The axis of tubular extension 14 is perpendicular to `the respective axes of extensions 12 and 13 but lies in the same horizontal plane. The walls of extension 14 also dene a tapered axial passage 26 which connects with a port 26a in body 11. The vertical Walls 27 defining port 26a taper inwardly so as to reduce the width of the port. The outer surface of extension 14 has a locking flange 28 adapted to receive a Luer lock adapter, such as commonly provided on hypodermic syringes.
One end of body 11 terminates in a top surface 31 and the other end in a flat, annular bottom surface 32. An arcuate boss 33 extends upwardly from a portion of top aleen-r9 surface 31 and provides two shoulders or stops 34, 35.
The valve core 17 has a tapered outer surface 40 adapted to fit tightly within the tapered bore 16 of body 11. The extending upper end of core 17 is provided with an enlarged head 41. An axial bore 42 enters the top of core 17 and terminates in a transverse Wall 43, defining a passage 44 extending diametrically across core 17. A second passage 45 meets passage 44 at an angle of about 90 and extend-s from said passageto the core surface.
On the top surface of enlarged head 41, a boss or projection 46 is provided, aligned with and indicating the position of each of the respective ends of passages 44 and 45. A depending, arcuate flange 47 extends downwardly from head 41 and provides two shoulders or stops 48, 49 adapted to seat against stops 34, ,35 in certain predetermined core positions. Y The lower end of core 17 extends beyond body 11 and is provided with a cap-shaped, retaining member 19. Re-
taining member -19 `has a disc-like body 58 and a skirt 53, the latter extending upwardly and terminating ina flat,`
annular top surface 54 which bears against the bottom surface 32 of body '1L The lower end ofcore 17 has'a bore 50,'the walls of which taper inwardly towards the transverse wall 43. Retaining member 19 preferably also has tapered plug 55, extending from the body 58 and concentric with skirt 53. Plug 55 is preferably longer than skirt 53 and is wedged tightly into bore 50. The tapers of bore 50 and plug 55 are preferably on the order of l to the respective axis.
The respective dimensions of retaining member 19 depend to some degree on the materials used and on their respective resistance to deformation. In general, ,however, the outside diameter of plug 55 should be approximately 0.001 inch larger than the corresponding diameter of bore 50, and the inside diameter of the skirt 573 should be about 0.001 inch less than the corresponding outside diameter of core` 17. In this way, an extremely tight fit between the retaining member 19 and core 17 can be obtained, while still leaving a small space 57 -between the top end 56 of plug 55 and transverse wall 43. Spaces 59 and 60 also are left between the inner surface of retaining member body 58 and the lower end of core 17, and between the lower surface of head 41 and the top body surface 31.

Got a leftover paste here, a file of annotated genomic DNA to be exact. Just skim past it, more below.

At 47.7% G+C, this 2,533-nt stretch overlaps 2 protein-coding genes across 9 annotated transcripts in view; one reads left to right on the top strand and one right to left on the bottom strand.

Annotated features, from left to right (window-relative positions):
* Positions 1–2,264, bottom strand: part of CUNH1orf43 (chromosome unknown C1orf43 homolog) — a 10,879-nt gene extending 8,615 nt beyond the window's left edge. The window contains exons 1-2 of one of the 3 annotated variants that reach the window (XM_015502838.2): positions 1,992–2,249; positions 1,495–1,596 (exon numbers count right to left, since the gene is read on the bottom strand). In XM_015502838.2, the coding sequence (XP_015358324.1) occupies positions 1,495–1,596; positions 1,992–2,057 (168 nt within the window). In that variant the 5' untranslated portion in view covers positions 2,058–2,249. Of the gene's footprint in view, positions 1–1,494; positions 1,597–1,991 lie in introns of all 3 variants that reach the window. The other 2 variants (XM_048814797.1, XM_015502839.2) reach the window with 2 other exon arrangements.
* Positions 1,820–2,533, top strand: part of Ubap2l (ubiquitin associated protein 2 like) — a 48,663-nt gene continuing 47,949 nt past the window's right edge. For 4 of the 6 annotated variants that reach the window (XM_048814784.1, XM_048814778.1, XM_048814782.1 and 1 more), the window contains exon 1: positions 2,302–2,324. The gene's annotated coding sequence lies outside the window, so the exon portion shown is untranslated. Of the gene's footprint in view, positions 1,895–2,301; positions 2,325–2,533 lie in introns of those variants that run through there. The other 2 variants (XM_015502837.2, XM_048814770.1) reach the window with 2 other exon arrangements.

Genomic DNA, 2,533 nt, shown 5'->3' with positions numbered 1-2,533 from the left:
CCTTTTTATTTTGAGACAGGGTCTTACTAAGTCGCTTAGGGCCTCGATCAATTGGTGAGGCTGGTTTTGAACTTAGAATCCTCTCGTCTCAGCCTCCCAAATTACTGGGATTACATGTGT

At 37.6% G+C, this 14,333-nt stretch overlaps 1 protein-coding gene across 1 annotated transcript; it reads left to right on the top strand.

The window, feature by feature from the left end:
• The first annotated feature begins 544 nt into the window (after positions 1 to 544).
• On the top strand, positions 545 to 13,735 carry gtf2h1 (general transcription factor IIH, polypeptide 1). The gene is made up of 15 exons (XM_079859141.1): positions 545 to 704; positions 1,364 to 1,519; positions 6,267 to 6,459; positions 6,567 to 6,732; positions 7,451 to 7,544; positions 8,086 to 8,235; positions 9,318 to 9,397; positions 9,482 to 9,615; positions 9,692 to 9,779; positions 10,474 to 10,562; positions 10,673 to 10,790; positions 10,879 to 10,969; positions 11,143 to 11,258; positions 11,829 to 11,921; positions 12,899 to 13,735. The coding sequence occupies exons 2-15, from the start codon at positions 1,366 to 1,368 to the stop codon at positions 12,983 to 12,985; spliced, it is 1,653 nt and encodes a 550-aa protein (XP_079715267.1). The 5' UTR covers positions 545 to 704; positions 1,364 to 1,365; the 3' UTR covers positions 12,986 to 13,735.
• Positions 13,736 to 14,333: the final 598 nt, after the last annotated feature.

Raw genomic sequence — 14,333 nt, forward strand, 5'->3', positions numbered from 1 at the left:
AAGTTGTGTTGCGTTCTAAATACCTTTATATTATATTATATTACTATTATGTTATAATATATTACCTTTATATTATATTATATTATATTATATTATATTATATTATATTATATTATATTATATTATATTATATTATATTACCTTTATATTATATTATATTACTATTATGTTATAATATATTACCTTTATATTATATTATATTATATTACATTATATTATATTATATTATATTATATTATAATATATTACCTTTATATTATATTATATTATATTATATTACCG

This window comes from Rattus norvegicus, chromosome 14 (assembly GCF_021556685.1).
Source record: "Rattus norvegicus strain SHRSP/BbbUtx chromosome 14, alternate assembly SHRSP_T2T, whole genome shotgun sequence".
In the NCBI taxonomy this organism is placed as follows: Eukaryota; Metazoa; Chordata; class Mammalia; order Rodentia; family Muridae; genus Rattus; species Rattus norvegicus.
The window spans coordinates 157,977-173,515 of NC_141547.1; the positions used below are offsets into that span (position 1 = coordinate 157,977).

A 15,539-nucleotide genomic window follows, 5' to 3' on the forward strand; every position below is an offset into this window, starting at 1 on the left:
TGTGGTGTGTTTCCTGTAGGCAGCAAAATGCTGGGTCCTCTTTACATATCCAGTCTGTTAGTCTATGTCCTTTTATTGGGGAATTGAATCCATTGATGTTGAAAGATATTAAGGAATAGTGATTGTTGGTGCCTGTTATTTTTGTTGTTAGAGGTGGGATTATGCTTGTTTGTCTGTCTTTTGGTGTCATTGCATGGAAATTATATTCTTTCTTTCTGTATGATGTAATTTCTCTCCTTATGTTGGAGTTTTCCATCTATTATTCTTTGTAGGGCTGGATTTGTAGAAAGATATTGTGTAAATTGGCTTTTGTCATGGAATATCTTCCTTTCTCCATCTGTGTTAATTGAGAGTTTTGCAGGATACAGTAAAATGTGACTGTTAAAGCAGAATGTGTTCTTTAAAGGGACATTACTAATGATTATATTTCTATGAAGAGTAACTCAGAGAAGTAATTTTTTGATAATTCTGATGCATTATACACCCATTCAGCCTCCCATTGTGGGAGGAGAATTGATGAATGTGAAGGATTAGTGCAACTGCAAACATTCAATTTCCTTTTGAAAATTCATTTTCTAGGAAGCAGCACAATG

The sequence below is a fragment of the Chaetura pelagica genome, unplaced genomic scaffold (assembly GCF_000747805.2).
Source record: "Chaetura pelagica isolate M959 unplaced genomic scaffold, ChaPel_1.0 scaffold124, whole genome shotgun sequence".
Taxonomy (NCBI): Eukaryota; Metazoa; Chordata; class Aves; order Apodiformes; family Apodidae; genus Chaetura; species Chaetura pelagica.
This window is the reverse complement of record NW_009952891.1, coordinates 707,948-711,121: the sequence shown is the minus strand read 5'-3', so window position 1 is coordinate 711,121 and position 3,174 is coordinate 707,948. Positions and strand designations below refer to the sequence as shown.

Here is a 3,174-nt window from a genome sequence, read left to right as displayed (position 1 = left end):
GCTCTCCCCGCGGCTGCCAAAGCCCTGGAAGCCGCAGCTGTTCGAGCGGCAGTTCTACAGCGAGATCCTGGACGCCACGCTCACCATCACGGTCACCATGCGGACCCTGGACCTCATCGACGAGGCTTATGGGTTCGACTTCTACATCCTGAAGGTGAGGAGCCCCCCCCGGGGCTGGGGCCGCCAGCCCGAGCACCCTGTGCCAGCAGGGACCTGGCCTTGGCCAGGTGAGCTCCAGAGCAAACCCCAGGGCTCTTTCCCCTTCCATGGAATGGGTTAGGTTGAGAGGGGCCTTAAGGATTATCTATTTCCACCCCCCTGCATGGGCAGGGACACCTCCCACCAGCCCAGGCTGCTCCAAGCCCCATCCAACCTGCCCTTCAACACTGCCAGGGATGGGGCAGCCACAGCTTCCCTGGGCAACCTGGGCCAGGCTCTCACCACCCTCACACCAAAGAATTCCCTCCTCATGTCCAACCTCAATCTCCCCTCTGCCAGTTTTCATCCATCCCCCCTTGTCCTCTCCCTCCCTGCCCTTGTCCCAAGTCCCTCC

Body 11, core 17, and retaining member 19 are preferably made by molding. Core 17 and retaining member 19 should be made of a rigid plastic having a high degree of dimensional stability attemperatures below about 300 F. Polyacetal plastics, such as Delrin, have proven most satisfactory. Polychloroether plastics, such as Penton, or polycarbonates, such as Lexan, can also be used. Body 11 is preferably made of a rigid plastic material which has a high degree of rigidity at room temperatures, but which loses its rigidity somewhat at temperatures between 230 and 260 F., and therefore can be deformed slightly by the outward force of core 17. Nylon is a good example of such a material and has been found quite satisfactory.
Before the valve is assembled, a very thin layer of a fluid, linear polymer of trifluorochloroethylene having an average molecular weight of from about 850 to about y1250, is applied to core 17. The thin layer of lubricant is preferably -applied 'by merely dipping the cores in a perchloroethylene solution containing about 15% by Weight of triuorochloroethylene oil. Trichloroethylene orv carbon tetrachloride solutions can also be used. After dipping, the solvent is allowed to evaporate. The core is thus covered with a very thin layer, containing only to milligrams, of the lubricant.
The valve of my invention is easily assembled by placing core 17 into body 11 and retaining member 19 and then pressing core 17 toward member 19. A force `of about 200 pounds has been found sucient to drive the lower end of core 17 tightly into member 19. The vertical elongation of ports 23a and 26a compensates for molding.
small variations in the size of the respective parts. The assembled valve is then packaged and heat treated at a temperature of 240 to 260 F. Either steam or dry heat may be used, but steam heat will simultaneously sterilize the valve. This treatment relieves the thin-Walled nylon body slightly, making the valve easier to turn and helping to alleviate any surface discontinuities developed during If desired, the valve can be tightened after relief of the nylon part by again pushing core 17 further into retaining member 19.
There are obviously many uses for the disposable medical valve described above. One such use is in the performance of a lumbar or spinal puncture. This procedure is performed for diagnostic purposes and includes measurement of spinal pressure and obtaining of samples for cultures, cell counts, serology and protein, sugar and chloride analysis.